Initially I had planned to post something on the hot topic of Boeing and its unfortunate luck with the new 787 Dreamliner. However, through the course of my research, I came across an interesting historical video. One thing about research is that if you keep an open mind, you never know what you might find. Usually I write a note to remind myself to come back to it, but this time I just couldn’t resist. So I’ve pushed Boeing to the side for now and decided to share this little treasure with you. Besides, I don’t think Boeing’s problem is going to be solved between now and when I do decide to write about it.
Now you’re probably wondering, what happened on this day in aviation history? January 24, 1938 marks the first flight of the Armstrong-Whitworth A.W. 27 “Ensign”. Designed for the British airliner, Imperial Airways (later bought by British Airways), it was the largest passenger land aircraft of its time. The AW27 was a high-wing cantilever monoplane of light alloy construction. Its design consisted of a semi-monocoque fuselage and retractable landing gear with a castoring tail wheel. Its interior was divided into separate cabins; one model possessed four cabins that seated forty passengers while the other had three cabins that accommodated twenty-seven passengers on day trips or twenty passengers with sleeping arrangements for overnight travel. Only fourteen AW27s were built to which Imperial Airways flew throughout Europe and Asia. With the onset of WWII, the Royal Air Force retrofitted the airplane into the fleet for the use of ferrying RAF personnel. The final flight of the AW27 was a passenger flight from Cairo to Hurn (Dorset, England) in June 1946. No surviving AW27s exist today.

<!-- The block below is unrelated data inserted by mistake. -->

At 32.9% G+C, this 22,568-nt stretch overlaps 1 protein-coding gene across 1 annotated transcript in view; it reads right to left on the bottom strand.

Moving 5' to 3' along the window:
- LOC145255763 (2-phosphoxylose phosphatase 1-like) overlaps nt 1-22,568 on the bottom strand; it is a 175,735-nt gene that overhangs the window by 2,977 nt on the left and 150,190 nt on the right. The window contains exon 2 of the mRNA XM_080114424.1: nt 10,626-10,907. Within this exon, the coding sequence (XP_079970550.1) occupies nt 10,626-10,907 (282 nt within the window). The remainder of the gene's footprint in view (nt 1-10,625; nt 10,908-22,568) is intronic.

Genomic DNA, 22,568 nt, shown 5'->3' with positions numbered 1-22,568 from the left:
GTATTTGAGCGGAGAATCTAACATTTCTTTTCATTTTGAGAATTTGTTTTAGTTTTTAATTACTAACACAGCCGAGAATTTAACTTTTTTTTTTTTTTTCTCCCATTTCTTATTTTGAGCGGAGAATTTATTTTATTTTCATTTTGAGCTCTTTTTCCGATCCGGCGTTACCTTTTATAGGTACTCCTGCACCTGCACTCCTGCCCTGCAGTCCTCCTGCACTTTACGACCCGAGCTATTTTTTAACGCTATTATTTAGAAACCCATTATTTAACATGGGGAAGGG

The video below includes a series of press releases from Imperial Airways boasting their new passenger aircraft’s size, luxury, and grandeur. Take note of the tire size in comparison to the people standing next to them. For its time, it was quite an impressive airplane.
Crew: 5 (captain, first officer, radio operator, 2 cabin stewards)
Capacity: European Routes – 40 passengers; Asian Routes – 27 passengers
Wingspan: 123 feet
Length: 114 feet
Height: 23 feet
Empty Weight: 35,075 lbs.
Loaded Weight: 55,500 lbs.
Powerplant: 4 x Wright GR-1820-G102A geared radial engines; 1,100 hp each
Number Built: 14
Max Speed: 210 mph
Cruise Speed: 180 mph
Range: 1,370 miles @ 5,000 feet
Service Ceiling: 24,000 feet when fully loaded
Rate of Climb: 900 feet/minute